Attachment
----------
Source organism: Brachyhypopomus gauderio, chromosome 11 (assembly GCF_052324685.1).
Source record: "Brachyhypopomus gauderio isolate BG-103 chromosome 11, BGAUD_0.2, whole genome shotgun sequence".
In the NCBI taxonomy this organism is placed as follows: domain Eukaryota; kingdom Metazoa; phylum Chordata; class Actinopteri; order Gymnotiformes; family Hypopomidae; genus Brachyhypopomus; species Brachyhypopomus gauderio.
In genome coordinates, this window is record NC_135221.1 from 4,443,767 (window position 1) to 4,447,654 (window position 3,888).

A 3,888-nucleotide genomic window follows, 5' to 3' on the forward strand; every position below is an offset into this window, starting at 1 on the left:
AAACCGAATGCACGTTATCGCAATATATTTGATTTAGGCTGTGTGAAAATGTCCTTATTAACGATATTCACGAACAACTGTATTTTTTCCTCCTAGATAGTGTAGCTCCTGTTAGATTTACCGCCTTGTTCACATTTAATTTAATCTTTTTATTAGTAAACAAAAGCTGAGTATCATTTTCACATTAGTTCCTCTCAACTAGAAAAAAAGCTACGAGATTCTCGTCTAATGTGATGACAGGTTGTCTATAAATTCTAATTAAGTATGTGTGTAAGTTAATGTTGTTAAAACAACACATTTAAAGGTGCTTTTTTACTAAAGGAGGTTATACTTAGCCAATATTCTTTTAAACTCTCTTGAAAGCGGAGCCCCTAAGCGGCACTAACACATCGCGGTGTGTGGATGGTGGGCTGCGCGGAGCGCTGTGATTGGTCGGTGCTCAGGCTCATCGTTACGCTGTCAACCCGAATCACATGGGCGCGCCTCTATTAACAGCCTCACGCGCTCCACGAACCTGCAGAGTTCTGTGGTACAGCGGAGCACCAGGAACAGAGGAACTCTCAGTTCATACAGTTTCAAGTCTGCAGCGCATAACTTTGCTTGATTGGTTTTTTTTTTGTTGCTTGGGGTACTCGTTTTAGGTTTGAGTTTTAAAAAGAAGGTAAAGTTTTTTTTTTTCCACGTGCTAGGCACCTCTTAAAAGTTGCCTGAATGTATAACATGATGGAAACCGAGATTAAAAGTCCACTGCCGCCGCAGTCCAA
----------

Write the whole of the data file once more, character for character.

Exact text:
Source organism: Brachyhypopomus gauderio, chromosome 11 (assembly GCF_052324685.1).
Source record: "Brachyhypopomus gauderio isolate BG-103 chromosome 11, BGAUD_0.2, whole genome shotgun sequence".
In the NCBI taxonomy this organism is placed as follows: domain Eukaryota; kingdom Metazoa; phylum Chordata; class Actinopteri; order Gymnotiformes; family Hypopomidae; genus Brachyhypopomus; species Brachyhypopomus gauderio.
In genome coordinates, this window is record NC_135221.1 from 4,443,767 (window position 1) to 4,447,654 (window position 3,888).

A 3,888-nucleotide genomic window follows, 5' to 3' on the forward strand; every position below is an offset into this window, starting at 1 on the left:
AAACCGAATGCACGTTATCGCAATATATTTGATTTAGGCTGTGTGAAAATGTCCTTATTAACGATATTCACGAACAACTGTATTTTTTCCTCCTAGATAGTGTAGCTCCTGTTAGATTTACCGCCTTGTTCACATTTAATTTAATCTTTTTATTAGTAAACAAAAGCTGAGTATCATTTTCACATTAGTTCCTCTCAACTAGAAAAAAAGCTACGAGATTCTCGTCTAATGTGATGACAGGTTGTCTATAAATTCTAATTAAGTATGTGTGTAAGTTAATGTTGTTAAAACAACACATTTAAAGGTGCTTTTTTACTAAAGGAGGTTATACTTAGCCAATATTCTTTTAAACTCTCTTGAAAGCGGAGCCCCTAAGCGGCACTAACACATCGCGGTGTGTGGATGGTGGGCTGCGCGGAGCGCTGTGATTGGTCGGTGCTCAGGCTCATCGTTACGCTGTCAACCCGAATCACATGGGCGCGCCTCTATTAACAGCCTCACGCGCTCCACGAACCTGCAGAGTTCTGTGGTACAGCGGAGCACCAGGAACAGAGGAACTCTCAGTTCATACAGTTTCAAGTCTGCAGCGCATAACTTTGCTTGATTGGTTTTTTTTTTGTTGCTTGGGGTACTCGTTTTAGGTTTGAGTTTTAAAAAGAAGGTAAAGTTTTTTTTTTTCCACGTGCTAGGCACCTCTTAAAAGTTGCCTGAATGTATAACATGATGGAAACCGAGATTAAAAGTCCACTGCCGCCGCAGTCCAA